financial institution of liabilities that can be used as a means of payment in lieu of the coin and currency issued by the government. This is what is commonly known as “deposit creation,” and it has traditionally been provided by what in the Glass-Steagall regulatory system were called “commercial” banks.
Alternatively, productive enterprises can issue securities through the services of financial institutions that provide liquidity by acting as primary and secondary market makers offering to buy and sell the securities at announced bid-ask spreads and in standard amounts. These have traditionally been known as “investment,” or merchant, banks.
Minsky considered deposit creation the basic activity of banks. He defined it as the “acceptance function”:
“Banking is not money lending; to lend, a money lender must have money. The fundamental banking activity is accepting, that is, guaranteeing that some party is creditworthy. A bank, by accepting a debt instrument, agrees to make specified payments if the debtor will not or cannot. . . . A bank loan is equivalent to a bank’s buying a note that it has accepted” (Minsky 2008 , 256).
Thus, for Minsky the basic activity of a bank is not the safekeeping of depositors’ coin and currency, nor is it the investment of depositors’ funds because of an informational advantage. Rather, a bank’s basic activity is the creation of its own liabilities, which are used to acquire the liabilities of productive enterprises that it has “accepted”—that is, whose payment it has guaranteed. A narrow bank on this definition is not a bank, but simply a safe house or piggy bank for government issues of coin and currency. It is for this reason that Minsky eventually gave up his support for narrow banking and sought other alternatives to replace Glass-Steagall. The proposal has no more to recommend it today than it did in the 1990s.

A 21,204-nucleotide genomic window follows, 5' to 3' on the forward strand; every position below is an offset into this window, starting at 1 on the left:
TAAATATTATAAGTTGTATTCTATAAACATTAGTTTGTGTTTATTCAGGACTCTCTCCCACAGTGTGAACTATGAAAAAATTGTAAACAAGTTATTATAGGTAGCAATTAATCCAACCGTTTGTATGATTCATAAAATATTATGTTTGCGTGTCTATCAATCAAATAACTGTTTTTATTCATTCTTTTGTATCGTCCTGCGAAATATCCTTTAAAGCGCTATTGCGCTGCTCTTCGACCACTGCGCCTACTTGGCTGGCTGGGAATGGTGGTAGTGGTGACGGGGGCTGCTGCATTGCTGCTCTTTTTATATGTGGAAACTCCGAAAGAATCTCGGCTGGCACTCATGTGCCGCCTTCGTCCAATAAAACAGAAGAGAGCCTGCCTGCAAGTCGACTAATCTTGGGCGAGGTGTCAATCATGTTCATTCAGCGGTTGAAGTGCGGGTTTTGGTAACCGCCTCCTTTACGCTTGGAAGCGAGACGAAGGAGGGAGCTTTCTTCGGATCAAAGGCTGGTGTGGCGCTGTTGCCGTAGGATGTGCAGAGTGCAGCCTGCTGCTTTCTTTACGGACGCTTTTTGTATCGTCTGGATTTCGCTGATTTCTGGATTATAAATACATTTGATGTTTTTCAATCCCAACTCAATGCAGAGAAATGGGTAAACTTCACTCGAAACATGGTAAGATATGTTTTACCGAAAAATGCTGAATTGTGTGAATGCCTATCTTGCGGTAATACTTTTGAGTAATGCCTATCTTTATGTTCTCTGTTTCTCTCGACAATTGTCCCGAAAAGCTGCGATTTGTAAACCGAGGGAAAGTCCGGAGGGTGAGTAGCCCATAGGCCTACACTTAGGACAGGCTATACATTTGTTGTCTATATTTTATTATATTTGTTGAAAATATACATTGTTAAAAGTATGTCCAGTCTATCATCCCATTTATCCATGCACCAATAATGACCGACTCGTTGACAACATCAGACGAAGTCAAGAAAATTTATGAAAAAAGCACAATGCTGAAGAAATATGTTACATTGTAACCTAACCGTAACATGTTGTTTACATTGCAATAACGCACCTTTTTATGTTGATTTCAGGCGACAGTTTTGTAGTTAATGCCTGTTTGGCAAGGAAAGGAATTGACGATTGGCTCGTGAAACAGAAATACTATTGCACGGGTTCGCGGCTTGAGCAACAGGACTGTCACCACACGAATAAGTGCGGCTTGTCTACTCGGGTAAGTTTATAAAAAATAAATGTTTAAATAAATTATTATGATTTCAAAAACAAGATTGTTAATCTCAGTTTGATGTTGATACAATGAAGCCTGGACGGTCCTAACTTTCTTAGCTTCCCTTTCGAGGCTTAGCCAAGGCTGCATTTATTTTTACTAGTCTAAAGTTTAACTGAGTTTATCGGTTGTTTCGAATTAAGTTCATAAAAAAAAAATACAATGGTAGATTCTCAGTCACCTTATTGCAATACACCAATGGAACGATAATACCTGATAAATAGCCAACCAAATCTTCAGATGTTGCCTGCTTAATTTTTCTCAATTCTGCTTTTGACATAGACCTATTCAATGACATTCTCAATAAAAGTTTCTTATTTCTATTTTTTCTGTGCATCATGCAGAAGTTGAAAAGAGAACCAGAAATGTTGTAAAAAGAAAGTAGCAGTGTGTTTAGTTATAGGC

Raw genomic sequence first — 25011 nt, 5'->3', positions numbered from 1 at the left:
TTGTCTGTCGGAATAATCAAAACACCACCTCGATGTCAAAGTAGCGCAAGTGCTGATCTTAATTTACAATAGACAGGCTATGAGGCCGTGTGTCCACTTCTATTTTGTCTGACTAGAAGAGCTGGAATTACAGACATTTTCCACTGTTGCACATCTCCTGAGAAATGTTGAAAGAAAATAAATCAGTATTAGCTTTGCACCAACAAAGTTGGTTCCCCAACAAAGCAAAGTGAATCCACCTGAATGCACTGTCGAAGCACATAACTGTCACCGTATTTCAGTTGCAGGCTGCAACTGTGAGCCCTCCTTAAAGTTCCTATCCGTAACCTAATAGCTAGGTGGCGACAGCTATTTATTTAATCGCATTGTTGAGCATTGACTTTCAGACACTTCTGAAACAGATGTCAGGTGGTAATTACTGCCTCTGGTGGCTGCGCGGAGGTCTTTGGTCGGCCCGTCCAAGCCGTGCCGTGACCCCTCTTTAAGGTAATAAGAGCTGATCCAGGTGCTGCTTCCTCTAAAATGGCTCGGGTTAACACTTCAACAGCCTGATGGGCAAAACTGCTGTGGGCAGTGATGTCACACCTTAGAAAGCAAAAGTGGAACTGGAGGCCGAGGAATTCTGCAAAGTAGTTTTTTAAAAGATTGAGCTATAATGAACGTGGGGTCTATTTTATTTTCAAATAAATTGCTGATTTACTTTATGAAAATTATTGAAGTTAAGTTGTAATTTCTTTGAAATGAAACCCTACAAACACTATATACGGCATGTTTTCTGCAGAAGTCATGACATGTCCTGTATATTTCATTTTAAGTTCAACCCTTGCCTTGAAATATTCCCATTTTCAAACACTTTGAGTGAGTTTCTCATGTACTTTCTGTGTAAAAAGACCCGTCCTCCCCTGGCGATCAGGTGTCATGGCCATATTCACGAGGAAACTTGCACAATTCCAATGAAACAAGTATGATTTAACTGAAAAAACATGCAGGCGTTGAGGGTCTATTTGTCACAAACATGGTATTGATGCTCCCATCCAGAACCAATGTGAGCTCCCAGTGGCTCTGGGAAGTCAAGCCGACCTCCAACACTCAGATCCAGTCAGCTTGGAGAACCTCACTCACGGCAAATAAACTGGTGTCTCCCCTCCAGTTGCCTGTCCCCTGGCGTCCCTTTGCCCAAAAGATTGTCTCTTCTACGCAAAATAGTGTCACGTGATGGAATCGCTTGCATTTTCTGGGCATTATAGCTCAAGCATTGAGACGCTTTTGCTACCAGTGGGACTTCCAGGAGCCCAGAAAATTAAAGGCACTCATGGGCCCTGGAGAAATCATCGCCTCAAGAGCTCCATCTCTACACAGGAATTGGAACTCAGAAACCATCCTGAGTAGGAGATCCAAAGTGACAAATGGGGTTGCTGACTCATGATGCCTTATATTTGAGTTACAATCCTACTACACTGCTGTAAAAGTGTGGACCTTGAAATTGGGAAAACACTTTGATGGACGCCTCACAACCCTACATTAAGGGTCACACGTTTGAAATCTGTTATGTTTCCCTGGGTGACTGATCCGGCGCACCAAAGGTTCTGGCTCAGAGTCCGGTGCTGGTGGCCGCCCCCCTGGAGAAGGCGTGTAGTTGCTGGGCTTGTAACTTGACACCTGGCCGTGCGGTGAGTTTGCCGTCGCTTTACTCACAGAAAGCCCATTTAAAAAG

1. In Wallace’s analysis the returns on short- and long-term investments are known. Minsky’s proposal would provide for a government guarantee to support the mark-to-market value of the assets.
2. In addition, there are theoretical difficulties in formulating the correspondence of real and money rates (see Myrdal 1965 ) or neutral money (see Sraffa 1932).
3. This is a proposal from the General Theory that is more fully worked out in Keynes’s memoranda on postwar recovery policy. See Kregel (1985).
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About the Author
Jan Kregel is a senior scholar at the Levy Economics Institute of Bard College and director of its Monetary Policy and Financial Structure program. He also holds the position of professor of development finance at Tallinn University of Technology. In 2009, Kregel served as Rapporteur of the President of the UN General Assembly’s Commission on Reform of the International Financial System. He previously directed the Policy Analysis and Development Branch of the UN Financing for Development Office and was deputy secretary of the UN Committee of Experts on International Cooperation in Tax Matters. He is a former professor of political economy at the Università degli Studi di Bologna and a past professor of international economics at Johns Hopkins University’s Paul Nitze School of Advanced International Studies, where he was also associate director of its Bologna Center from 1987 to 1990. Kregel has published extensively, contributing over 200 articles to edited volumes and scholarly journals, including the Economic Journal, American Economic Review, Journal of Economic Literature, Journal of Post Keynesian Economics, Economie Appliquée, and Giornale degli Economisti. His major works include a series of books on economic theory, among them, Rate of Profit, Distribution and Growth: Two Views, 1971; The Theory of Economic Growth, 1972; Theory of Capital, 1976; and Origini e sviluppo dei mercati finanziari, 1996. His most recent book is Ragnar Nurkse: Trade and Development (with R. Kattel and E. S. Reinert), 2009.
Kregel studied under Joan Robinson and Nicholas Kaldor at the University of Cambridge, and received his Ph.D. from Rutgers University under the chairmanship of Paul Davidson. He is a life fellow of the Royal Economic Society (UK) and an elected member of the Società Italiana degli Economisti. In 2010, he was awarded the prestigious Veblen-Commons Award by the Association for Evolutionary Economics for his many contributions to the economics field.